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My immunity to the appeal of motorcycles dwindled in the mid-1960s. I was driving Hilary’s VW bug in Central Park, great curves, especially in the park’s north east. A guy, a black guy, way-laying his little motorcycle over in the curves, gets held at the next light: green! vrooms away, laying into the curves, laying way over in the curves.
Humans without adult two-wheel experience simply cannot imagine getting safe traction from the side of the tire! I caught him at a light. I said, “That’s a cool machine!” He basked in the admiration, said out of the side of his face, “Break your leg soon as look attcha”. Green: zroom! I couldn’t believe the underparts weren’t bottoming out, scrapping the pavement.
I bought a little Yamaha 100 twin, world’s first 100 cc twin. I heeled it so hard through those same curves, imagining other people admiring foolhardy me the way I’d admired that black guy … I swear, sparks flew: I did bottom out! More miraculously, I kept riding!
I was talking bikes to a guy in a leather motorcycle jacket in the West End. A bike, parkable perpendicular to the sidewalk, can nearly always find a space right by your destination. We went out, there it was: at the nearest possible point to the door. The guy told me he had a Vincent Black Shadow at home in his bedroom that he was rebuilding. The guy rebuilt my carburator for me, took me to the Bronx to see his Vincent.
Vincent Black Shadow
My new buddy explained to me — reading every word of every issue of Cycle World further explained to me: In the 1940s Vincent came out with the Black Shadow. 1000 ccs. no frame, so it was light, for a big bike. One was shipped in a crate to the Bonneville Salt Flats. The Vincent was assembled straight of the crate, not tuned, just assembled, and immediately broke the land speed record, by way way.
The Brough Superior, the 1000 cc bike Lawrence of Arabia killed himself on, a gift from Mrs. GBS, would have been fast, but that was two decades earlier: the world had never seen anything like the Vincent.
Well, a year or two further into the 1960s I’m visiting my mother. She’s sold the house I grew up in and moved to an apartment, the upper floor, of a house on the Freeport River. I loved it: the stock car races were across the water. So was land fill. So was a military reserve facility. Next door to the south was a marine storage yard: next door to the north was a commercial clam fleet. I saw the clam guy riding BSA dirt bikes. I saw that he stored them in a shed back of the clam boats. I said Hi, told him I’d seen a Black Shadow once. He told me he’d bought a Black Shadow, just recently. “Oh! Can I see it?” Nah, they guy tells me he got rid of it: fast: thing scared the shit out of him.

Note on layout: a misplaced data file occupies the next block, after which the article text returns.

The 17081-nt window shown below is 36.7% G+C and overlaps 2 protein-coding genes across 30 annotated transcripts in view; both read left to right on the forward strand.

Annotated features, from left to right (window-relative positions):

And here’s the story he told me:
He bought the Vincent. This was in Freeport, Nassau County, Long Island, New York. He wanted to try it out, but away from traffic. So he trucked the bike, a clammer, he had lots of trucks, to Suffok County, found a long, straight, flat, empty road, parked the truck, rolled down the Vincent …
So the guy’s tooling along, feels nice, he’s proud of himself, when, oh shit, he sees in his mirror, here comes a goddam Cadillac. He’ll ignore it, just let it go by.
But the Caddy doesn’t go by, it rides right next to him, giving little demonstration bursts of power: vroom, vroom. Caddy vroom.
So my clammer says that he says to himself: This is my maiden voyage on this beast, I want to be careful, I’m not ready to fool with some fool Caddy. I’m now doing a sane 70, that’s fast enough for starters. I see my options as: 1) continue to ignore him maybe he’ll go away. 2) pull over to the side, decline to be so much as on the same road with him. 3) Crank the Shodow, win the race instantly: then: if the Vincent doesn’t win instantly, pull over, dismount, refuse to be an idiot for another single second.
So the guy, my clamming neighbor on his just discovered Black Shadow, cranks the accelerator: right hand grip, hand still on the handlebars, feels it accelerate. My buddy counts a tick, glances in the rear view mirror to his left. Where’s the Caddy? !!!
There’s only an empty road behind him! What? Am I hallucinating? Guy looks down at the speedometer. The gauge tells him he’s doing 150 mph! And he’s accelerated it only a crack. Most of the power is still there! in reserve!
And the craziest thing, the guy told me, the bike felt smoother, more stable, at 150 than it had felt at 70!
So, he said, in simple, it scared him. He brought it home, and sold it. He didn’t own it for twenty four hours.
OK. That’s a monster, world famous. My little 100 was so adorable. Its two stroked engine had a very narrow power band toward the top of hight revs. It would scream, then leap! There was a delicious moment when it was really really fast.